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At the following link Calling clojure from java , it is illustrated how to write a piece of clojure code, whose functionality we can then invoke directly in java source code. To reproduce, we have a clojure project called tiny, which within it has a tiny.clj source file. The tiny.clj file contains the following code :

(ns tiny
    :name com.domain.tiny
    :methods [#^{:static true} [binomial [int int] double]]))

(defn binomial
  "Calculate the binomial coefficient."
  [n k]
  (let [a (inc n)]
    (loop [b 1
           c 1]
      (if (> b k)
        (recur (inc b) (* (/ (- a b) b) c))))))

(defn -binomial
  "A Java-callable wrapper around the 'binomial' function."
  [n k]
  (binomial n k))

(defn -main []
  (println (str "(binomial 5 3): " (binomial 5 3)))
  (println (str "(binomial 10042 111): " (binomial 10042 111)))

This is then exported into a ttt.jar file, which is then added to the "Referenced Libraries" of the tinyJava project (which is a java project). Inside the tinyJava project there is a Main.java file, which has the following code :

import com.domain.tiny;

public class Main {

    public static void main(String[] args) {

        int j;
        j = (int)tiny.binomial(5, 3);
        System.out.println("(binomial 5 3): " + j);
        System.out.println("(binomial 10042, 111): " + tiny.binomial(10042, 111));



The output is then :

(binomial 5 3): 10
(binomial 10042, 111): 4.9068389575068143E263

My question is, at the following point in Main.java :

j = (int)tiny.binomial(5, 3);

is it possible to step into the clojure source code? I have tried and it did not work.


[EDIT] : the way I added the jar to the Referenced Libraries was as follows :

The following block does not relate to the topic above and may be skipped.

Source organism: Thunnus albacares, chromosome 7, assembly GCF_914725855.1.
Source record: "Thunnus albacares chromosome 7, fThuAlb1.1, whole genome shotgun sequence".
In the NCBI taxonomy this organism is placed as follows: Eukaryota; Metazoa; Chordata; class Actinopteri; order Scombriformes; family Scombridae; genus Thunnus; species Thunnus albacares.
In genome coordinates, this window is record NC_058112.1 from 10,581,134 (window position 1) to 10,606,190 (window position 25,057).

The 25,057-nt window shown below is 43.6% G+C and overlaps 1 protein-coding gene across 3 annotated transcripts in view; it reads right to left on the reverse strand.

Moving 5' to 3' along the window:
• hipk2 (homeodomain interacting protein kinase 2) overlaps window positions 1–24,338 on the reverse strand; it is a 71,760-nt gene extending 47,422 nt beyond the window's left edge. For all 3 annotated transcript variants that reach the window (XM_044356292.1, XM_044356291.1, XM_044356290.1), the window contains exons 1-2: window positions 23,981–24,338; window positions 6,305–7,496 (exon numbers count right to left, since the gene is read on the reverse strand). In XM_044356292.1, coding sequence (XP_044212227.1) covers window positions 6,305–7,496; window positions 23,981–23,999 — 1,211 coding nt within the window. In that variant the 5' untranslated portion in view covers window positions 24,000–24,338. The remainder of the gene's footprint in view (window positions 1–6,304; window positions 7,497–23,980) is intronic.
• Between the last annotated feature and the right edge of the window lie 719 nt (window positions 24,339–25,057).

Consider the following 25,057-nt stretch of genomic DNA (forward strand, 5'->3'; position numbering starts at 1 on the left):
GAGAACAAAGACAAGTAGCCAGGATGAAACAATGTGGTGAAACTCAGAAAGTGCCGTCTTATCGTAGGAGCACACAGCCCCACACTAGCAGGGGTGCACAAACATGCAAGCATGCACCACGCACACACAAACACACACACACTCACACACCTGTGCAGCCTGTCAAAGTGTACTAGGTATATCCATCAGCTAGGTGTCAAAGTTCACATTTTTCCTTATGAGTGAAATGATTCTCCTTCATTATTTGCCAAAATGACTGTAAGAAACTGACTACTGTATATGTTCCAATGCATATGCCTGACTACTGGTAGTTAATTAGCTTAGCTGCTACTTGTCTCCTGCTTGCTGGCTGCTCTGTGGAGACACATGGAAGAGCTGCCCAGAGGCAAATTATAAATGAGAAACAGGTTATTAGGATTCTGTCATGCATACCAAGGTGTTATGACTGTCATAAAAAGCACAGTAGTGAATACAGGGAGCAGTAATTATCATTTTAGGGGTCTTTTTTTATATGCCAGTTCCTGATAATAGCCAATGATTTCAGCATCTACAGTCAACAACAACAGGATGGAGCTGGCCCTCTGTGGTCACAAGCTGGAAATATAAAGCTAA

1)Rightclick on project tinyJava & choose properties

2)Choose : Java Build Path

3)Choose : Libraries

4)Click : "Add External Jars"

5)Then go to the location of ttt.jar

[EDIT 2] : For a scala project it seems that one can achieve this in a slightly different manner (see below), whereby one links the projects rather than explicitly exporting a jar file.

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What do you mean with 'step'? You mean walk it with a debugger? –  Pedro Montoto García Aug 29 '11 at 18:18
@McOmghall Yes. Thanks. –  artella Aug 29 '11 at 18:55

1 Answer 1

up vote 2 down vote accepted

For example this seems to be quite easy to do with Scala (note the following article also discusses interop : How do you call Scala objects from Java?).

What I did was as follows :

1)Set up a Scala project called firstScala, and add a file MyPrinter.scala with the following code :

class MyPrinter{ 
  def printTerm() {

2)Then I created a Java project called firstScalaJava, to which I then added a file called Main.java with the following code :

class Main {
    public static void main(String args[]) {
        MyPrinter myPrint = new MyPrinter();

3)Then I right clicked on firstScalaJava, selected Properties, chose Java Build Path, chose Projects tab, clicked "Add", and then selected the firstScala project.

4)Then if I put a breakpoint at "myPrint.printTerm();" and clicked F5 when the debugger has stopped at this point, the debugger automatically walks into the Scala source file.

The nice thing about this is that I did not need to export any jar files or anything like that. This is appealing because upon changing the Scala code one does not need to do anything (eclipse automatically rebuilds the scala project when one attempts to run the java project thereafter), whereas if I changed the Clojure code I would need to re-export the jar etc... (note that linking the projects in the manner described above does not work for the clojure case)

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